Hello everyone! I know it has been a very long time since my last blog post. Between computer issues, and the state of the world for the last year I felt out of place to write with everything going on. However, I am back to blogging and will update more regularly. We are working on exciting things, including webinars and online courses. I also know many of you are signed up for the newsletter which I am starting up again. If there are certain topics you would like to see please comment below.
I want to give insight about my experiences as an autistic person over the past year. The way our world functions completely changed seemingly overnight and just as quickly we are expected to go back to “normal” without any real accommodations or advice. It’s very interesting to me that the accommodations autistic people and other disabled people have asked to be implemented for years in the workplace and within society were created with no hesitation when all abled people were unable to access the world. This means that we can make accommodations and things more accessible, it’s just a matter of if society is willing to.
We should take what we have learned about curb side pickup, remote options for work and school, and use those to make these areas of life fully and permanently accessible to those who need those options. Make it a normal option so that we are not stretching educators thin in providing these services. It’s also important to reflect on the ways we failed certain communities that were unable to access anything during this time and determine how we can accommodate in the future.
Last year was also interesting in that it evened the playing field for me socially. Suddenly everyone was wearing masks and as a result unable to read facial expressions or recognize people easily. The very things I am never able to do. These struggles briefly gave neurotypical people a glimpse into what autistic people combat everyday.
For a moment in time I lived in a world where everyone was experiencing the same anxiety and struggles surrounding social cues and facial expressions. It made me feel less alone. So as society goes back to the way it was I ask that you remember those feelings. Remember how it was to not have the benefit of the nonverbal cues you took for granted. Remember what it was like having your routines disrupted and no knowledge of the future. Remember the anxiety of not being able to access public places without planning out alternative ways to go.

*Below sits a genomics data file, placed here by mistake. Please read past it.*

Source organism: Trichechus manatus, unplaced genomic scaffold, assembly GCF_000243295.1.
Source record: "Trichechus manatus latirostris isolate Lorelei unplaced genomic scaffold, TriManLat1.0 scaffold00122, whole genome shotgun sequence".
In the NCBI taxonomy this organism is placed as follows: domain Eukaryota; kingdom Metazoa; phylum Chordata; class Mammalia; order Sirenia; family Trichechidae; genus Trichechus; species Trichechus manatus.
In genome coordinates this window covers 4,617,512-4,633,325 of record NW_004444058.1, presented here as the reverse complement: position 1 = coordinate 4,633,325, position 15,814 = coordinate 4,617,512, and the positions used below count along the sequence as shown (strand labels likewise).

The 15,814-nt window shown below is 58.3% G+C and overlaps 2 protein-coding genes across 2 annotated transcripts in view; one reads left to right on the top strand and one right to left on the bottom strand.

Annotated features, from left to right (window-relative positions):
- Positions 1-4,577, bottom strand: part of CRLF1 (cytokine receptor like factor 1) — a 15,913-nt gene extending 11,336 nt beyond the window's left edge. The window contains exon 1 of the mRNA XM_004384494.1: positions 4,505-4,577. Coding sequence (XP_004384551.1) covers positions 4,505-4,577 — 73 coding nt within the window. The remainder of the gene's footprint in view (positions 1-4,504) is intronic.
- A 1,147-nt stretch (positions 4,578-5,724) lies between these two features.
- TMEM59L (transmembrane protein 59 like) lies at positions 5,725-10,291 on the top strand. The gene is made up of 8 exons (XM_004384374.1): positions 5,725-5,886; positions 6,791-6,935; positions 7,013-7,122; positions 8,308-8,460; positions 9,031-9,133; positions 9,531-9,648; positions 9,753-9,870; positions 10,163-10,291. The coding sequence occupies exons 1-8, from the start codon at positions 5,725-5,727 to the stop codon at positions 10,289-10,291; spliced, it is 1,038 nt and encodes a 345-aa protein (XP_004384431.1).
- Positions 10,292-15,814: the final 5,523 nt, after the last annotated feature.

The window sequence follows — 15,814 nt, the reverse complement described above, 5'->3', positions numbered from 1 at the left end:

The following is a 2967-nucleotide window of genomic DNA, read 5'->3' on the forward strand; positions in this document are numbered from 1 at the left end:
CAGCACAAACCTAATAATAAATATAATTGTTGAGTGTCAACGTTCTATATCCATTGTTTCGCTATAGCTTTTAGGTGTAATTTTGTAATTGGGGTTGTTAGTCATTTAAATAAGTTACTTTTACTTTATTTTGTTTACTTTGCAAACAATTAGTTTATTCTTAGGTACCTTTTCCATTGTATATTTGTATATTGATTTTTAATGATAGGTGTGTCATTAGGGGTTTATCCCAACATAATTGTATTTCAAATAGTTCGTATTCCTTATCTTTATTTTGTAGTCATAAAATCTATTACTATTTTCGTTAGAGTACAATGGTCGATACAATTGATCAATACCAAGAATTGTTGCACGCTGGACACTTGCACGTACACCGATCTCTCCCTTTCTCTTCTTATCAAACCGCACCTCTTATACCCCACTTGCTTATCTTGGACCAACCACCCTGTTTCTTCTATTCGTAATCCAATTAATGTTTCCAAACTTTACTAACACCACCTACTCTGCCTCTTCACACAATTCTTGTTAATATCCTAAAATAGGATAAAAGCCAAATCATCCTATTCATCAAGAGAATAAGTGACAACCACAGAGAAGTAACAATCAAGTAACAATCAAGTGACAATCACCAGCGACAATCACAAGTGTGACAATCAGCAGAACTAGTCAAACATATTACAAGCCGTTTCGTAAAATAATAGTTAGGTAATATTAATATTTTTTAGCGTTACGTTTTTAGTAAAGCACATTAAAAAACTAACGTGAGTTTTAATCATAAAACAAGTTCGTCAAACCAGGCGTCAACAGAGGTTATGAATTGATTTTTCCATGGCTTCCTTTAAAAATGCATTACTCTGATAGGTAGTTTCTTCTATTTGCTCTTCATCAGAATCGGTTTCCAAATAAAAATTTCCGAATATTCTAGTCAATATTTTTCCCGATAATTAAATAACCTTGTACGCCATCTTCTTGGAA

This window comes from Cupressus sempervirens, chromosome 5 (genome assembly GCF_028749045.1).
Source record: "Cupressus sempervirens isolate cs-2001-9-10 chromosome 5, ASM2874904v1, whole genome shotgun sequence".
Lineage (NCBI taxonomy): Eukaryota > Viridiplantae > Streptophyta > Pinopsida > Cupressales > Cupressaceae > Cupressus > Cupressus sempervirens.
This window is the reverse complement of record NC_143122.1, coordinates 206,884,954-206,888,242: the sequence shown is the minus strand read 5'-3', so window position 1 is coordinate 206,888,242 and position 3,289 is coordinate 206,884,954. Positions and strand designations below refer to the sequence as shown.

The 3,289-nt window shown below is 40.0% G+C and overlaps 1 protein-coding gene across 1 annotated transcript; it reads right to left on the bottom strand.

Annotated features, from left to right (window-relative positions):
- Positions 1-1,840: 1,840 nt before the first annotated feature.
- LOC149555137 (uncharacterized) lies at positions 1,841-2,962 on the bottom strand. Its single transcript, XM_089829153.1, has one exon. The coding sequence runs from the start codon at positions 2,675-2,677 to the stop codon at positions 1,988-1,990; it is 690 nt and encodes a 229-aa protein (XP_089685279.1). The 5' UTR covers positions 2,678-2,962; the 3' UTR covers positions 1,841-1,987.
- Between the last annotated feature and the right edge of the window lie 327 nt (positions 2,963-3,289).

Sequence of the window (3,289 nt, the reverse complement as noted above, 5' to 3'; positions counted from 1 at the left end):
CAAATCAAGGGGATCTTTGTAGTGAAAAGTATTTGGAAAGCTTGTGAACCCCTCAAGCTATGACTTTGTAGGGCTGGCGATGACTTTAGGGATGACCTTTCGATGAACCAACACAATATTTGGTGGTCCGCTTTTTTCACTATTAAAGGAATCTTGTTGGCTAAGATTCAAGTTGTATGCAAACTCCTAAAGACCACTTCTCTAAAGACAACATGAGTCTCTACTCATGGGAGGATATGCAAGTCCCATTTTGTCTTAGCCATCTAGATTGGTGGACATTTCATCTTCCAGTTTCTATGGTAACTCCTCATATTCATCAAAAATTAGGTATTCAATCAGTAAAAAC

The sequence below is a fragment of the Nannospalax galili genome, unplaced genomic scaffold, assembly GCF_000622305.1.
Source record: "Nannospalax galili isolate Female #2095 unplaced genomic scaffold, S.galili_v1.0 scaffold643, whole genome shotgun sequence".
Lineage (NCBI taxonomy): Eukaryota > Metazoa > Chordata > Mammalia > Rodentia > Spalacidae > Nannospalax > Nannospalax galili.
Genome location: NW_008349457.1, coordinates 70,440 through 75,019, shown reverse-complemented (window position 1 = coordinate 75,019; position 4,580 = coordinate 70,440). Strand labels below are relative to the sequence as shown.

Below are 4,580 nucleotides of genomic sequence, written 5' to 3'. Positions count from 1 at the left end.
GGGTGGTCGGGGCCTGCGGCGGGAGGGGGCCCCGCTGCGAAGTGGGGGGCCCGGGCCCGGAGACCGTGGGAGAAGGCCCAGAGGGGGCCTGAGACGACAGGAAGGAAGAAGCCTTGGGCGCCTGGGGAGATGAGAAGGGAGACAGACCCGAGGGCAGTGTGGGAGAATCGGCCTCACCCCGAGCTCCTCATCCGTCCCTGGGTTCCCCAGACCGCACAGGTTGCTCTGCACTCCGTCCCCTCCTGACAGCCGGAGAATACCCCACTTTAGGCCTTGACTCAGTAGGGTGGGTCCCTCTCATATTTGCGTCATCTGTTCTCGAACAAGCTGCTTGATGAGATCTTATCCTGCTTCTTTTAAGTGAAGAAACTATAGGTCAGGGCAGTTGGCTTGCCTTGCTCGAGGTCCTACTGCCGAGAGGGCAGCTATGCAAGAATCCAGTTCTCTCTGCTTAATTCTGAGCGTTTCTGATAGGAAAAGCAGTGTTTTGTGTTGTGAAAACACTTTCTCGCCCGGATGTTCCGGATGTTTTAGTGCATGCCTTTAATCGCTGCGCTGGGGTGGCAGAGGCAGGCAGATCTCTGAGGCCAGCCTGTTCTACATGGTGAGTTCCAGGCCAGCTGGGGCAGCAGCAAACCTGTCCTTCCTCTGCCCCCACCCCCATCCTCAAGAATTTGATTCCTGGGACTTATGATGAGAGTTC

Because for you everything will go back to normal, but for me that is my normal. Remember, so that society as a whole can better empathize with autistic people in the future.
Access for me became easier unexpectedly the last year. Suddenly, there were fewer crowds in public spaces, people stayed 6 feet away from me, I didn’t have the expectation to read people’s faces. All of that is slowly going away now, but I hope that some of the relief I felt stays. I hope that society has seen how to become a more sensory-friendly place.
We have all learned so much and I am excited to see the changes to come. Thank you to the educators, essential workers, medical professionals, parents, and so many more from the bottom of my heart for your selflessness this past year.
1 thought on “How Society Became More Accessible”
Actually, I hope that everything doesn’t go back to the ‘normal’ of pre-Covid. In many ways the pandemic leveled the field and forced us to slow down. Of necessity we paid attention to screens but we also privileged family and friends, realizing what was really important to us in this life.
Pre-Covid society was moving at such a competitive speed that few of us were truly paying attention to each other. We talked over one another and we violated each other’s space. We even said that we communicated when in truth we only talked and rarely listened.
So I, for one, have two lists moving forward: what I want to leave behind, and what I will choose to take with me.
It is so good to hear your take once more. The silence was deafening!
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